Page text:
• Firm A may have had only one, or several, offices. Firm B has many more, some of which may be in other countries.

    • Firm A may have had 10-15 practice groups with no more than 20 lawyers in a group. Firm B has 30-40 practice groups, some of which may have 100 lawyers in the group and these lawyers are located in many different offices.

    • Firm B’s technology is probably far more advanced than Firm A’s was.

    • The partners in Firm A knew, or at least recognized, each other. Some of the partners in Firm B may never have met each other unless the firm holds occasional retreats.

    • Firm A may have had a participatory form of governance whereas Firm B has a corporate form where the senior management group makes most decisions.

    • Firm B probably has far more policies and procedures – or at least different ones – and it is not about to change them.

    • Some of the partners from Firm A may now have far less contact with each other and, as a result, feel a loss of collegiality.

    • The Firm A lawyers will almost certainly experience “E-mail overload” as a result of the increased need to use e-mail for communication with the larger firm.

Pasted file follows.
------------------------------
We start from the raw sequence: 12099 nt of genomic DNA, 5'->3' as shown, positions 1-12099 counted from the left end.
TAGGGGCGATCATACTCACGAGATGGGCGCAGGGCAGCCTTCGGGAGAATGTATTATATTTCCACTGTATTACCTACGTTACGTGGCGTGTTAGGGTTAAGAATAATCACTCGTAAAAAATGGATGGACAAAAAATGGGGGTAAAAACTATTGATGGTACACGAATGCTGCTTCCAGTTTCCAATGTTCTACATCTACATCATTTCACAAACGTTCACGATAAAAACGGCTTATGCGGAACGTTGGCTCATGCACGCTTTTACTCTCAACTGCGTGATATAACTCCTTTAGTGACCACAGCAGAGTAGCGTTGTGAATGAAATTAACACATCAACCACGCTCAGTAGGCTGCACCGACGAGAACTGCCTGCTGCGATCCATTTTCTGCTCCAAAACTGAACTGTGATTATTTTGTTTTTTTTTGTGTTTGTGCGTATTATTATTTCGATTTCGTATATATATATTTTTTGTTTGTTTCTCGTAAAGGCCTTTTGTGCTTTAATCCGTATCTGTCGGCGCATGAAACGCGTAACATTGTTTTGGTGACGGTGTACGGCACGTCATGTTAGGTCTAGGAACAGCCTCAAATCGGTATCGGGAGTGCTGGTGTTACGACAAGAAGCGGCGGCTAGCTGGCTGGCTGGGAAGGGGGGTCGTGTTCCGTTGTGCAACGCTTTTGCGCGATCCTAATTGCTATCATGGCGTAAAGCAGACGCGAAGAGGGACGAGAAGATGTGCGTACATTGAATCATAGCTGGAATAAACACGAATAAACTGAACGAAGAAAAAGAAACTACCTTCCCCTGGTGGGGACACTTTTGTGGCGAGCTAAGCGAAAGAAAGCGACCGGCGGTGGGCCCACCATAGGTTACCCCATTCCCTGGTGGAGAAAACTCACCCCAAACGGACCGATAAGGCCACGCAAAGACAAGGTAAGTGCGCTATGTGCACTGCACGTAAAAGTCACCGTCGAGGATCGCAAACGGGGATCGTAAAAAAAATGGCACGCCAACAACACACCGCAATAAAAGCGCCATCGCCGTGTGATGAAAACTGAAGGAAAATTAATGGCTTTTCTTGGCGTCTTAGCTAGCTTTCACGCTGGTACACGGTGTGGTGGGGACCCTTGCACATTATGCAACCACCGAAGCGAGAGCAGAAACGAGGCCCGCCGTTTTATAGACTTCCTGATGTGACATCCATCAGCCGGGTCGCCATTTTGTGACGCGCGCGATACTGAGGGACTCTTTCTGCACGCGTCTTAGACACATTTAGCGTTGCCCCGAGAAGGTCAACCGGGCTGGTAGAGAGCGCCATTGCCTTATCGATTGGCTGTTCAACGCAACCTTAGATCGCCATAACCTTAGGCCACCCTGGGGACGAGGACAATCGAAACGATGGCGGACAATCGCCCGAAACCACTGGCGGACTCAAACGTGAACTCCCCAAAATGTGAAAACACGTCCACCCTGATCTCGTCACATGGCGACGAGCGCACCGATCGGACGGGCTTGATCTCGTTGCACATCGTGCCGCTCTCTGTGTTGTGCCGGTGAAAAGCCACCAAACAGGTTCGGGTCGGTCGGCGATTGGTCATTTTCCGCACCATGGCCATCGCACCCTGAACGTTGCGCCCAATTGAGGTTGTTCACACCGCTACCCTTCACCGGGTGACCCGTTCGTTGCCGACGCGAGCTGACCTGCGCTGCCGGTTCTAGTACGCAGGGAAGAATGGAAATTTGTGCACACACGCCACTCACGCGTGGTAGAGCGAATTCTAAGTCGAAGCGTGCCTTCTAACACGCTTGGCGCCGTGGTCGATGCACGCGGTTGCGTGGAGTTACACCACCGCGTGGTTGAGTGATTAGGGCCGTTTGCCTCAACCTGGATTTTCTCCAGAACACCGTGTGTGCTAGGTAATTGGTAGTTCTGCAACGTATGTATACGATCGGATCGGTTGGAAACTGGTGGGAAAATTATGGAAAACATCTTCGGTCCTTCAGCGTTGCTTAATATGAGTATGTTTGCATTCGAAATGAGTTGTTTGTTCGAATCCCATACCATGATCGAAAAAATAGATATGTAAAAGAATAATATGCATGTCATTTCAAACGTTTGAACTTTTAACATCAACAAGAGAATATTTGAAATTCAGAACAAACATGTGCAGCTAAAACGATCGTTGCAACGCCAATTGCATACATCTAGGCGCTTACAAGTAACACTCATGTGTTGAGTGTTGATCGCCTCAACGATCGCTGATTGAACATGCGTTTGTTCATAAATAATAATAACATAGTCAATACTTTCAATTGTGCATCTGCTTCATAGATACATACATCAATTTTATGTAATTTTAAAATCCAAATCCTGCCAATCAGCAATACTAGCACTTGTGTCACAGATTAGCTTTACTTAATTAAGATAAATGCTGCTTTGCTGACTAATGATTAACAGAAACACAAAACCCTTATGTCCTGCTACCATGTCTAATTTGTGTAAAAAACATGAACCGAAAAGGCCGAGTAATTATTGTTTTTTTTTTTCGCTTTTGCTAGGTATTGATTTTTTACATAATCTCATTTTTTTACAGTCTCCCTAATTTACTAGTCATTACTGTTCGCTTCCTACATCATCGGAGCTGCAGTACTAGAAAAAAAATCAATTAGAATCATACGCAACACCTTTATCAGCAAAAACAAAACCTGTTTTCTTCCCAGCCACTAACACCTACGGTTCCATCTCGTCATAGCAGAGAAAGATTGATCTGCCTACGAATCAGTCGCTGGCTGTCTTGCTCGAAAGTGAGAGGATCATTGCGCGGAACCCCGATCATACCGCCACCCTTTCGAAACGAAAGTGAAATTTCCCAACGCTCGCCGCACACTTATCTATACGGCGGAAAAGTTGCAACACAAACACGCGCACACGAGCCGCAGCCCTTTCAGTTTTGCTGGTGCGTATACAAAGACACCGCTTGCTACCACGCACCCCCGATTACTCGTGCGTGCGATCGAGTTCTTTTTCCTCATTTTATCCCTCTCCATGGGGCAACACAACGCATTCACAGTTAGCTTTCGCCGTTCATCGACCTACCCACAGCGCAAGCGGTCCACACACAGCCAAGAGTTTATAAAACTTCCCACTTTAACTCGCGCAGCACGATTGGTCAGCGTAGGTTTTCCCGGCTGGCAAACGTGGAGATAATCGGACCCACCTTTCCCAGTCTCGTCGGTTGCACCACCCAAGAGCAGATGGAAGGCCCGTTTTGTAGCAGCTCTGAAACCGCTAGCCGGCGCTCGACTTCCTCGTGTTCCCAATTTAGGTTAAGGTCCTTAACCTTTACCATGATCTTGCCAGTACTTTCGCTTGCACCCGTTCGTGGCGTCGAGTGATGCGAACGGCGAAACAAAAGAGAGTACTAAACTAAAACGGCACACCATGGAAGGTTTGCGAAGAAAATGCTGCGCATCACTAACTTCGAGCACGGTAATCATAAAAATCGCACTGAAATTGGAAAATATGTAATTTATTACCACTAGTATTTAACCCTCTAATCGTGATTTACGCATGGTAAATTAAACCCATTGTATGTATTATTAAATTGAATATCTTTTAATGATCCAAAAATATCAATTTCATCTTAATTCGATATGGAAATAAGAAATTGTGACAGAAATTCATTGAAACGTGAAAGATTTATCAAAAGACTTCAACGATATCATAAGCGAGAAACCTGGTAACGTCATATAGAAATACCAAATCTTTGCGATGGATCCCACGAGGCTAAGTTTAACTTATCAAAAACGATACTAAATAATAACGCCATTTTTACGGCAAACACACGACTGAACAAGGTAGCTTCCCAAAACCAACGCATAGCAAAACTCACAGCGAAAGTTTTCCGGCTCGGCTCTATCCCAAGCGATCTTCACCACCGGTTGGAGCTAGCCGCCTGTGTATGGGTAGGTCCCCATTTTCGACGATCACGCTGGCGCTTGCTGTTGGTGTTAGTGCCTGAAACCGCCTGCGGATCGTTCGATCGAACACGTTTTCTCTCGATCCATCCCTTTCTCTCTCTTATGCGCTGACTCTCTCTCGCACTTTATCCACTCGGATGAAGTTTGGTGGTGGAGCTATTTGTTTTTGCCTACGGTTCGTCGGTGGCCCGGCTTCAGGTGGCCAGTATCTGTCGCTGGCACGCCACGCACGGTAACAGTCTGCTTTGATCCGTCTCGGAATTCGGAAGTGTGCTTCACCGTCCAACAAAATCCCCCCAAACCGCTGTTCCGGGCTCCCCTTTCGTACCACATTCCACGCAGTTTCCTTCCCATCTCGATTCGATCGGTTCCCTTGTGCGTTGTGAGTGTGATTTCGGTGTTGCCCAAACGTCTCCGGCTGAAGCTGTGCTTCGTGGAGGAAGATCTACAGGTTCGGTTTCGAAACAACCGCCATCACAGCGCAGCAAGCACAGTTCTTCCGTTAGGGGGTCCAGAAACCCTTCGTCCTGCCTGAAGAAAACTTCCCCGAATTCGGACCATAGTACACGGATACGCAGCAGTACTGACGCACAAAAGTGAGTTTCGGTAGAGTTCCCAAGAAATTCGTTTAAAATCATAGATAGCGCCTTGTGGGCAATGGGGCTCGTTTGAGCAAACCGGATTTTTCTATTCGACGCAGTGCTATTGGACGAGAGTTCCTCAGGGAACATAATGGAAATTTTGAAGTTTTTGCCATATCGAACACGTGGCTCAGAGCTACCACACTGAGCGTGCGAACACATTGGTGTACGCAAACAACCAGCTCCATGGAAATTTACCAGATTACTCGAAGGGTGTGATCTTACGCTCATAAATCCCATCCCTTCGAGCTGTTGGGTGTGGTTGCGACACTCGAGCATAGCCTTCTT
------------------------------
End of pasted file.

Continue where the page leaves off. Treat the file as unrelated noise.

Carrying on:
• The compensation system may be different.

    • And the culture probably is different.

    SOME OF THE CHALLENGES AND ADJUSTMENTS

    The partners from the merged-in firm should expect to face certain challenges and to go through a period of learning and adjustment. One of the first challenges will be learning the policies and procedures of their new firm i.e., its way of doing things. This will take time. To accelerate the process, large firms that have been through several mergers usually have an indoctrination program for the new lawyers, similar to the program for entry-level associates.

    Another challenge for the new partners will be learning the array of additional services and expertise available in their new firm and building relationships in the firm so that they can use and market these services. This will take even more time. In fact, to be blunt about it, some of the partners in Firm B may not know all of their firm’s capabilities either. This challenge can be addressed in several ways:

    • Meetings of the lawyers in the practice groups from both firms. These should have been started before the merger was finalized and must continue after;

    • The partners from both the former Firm A and Firm B referring work to each other; or

    • The new partners visiting some of the other offices in Firm B.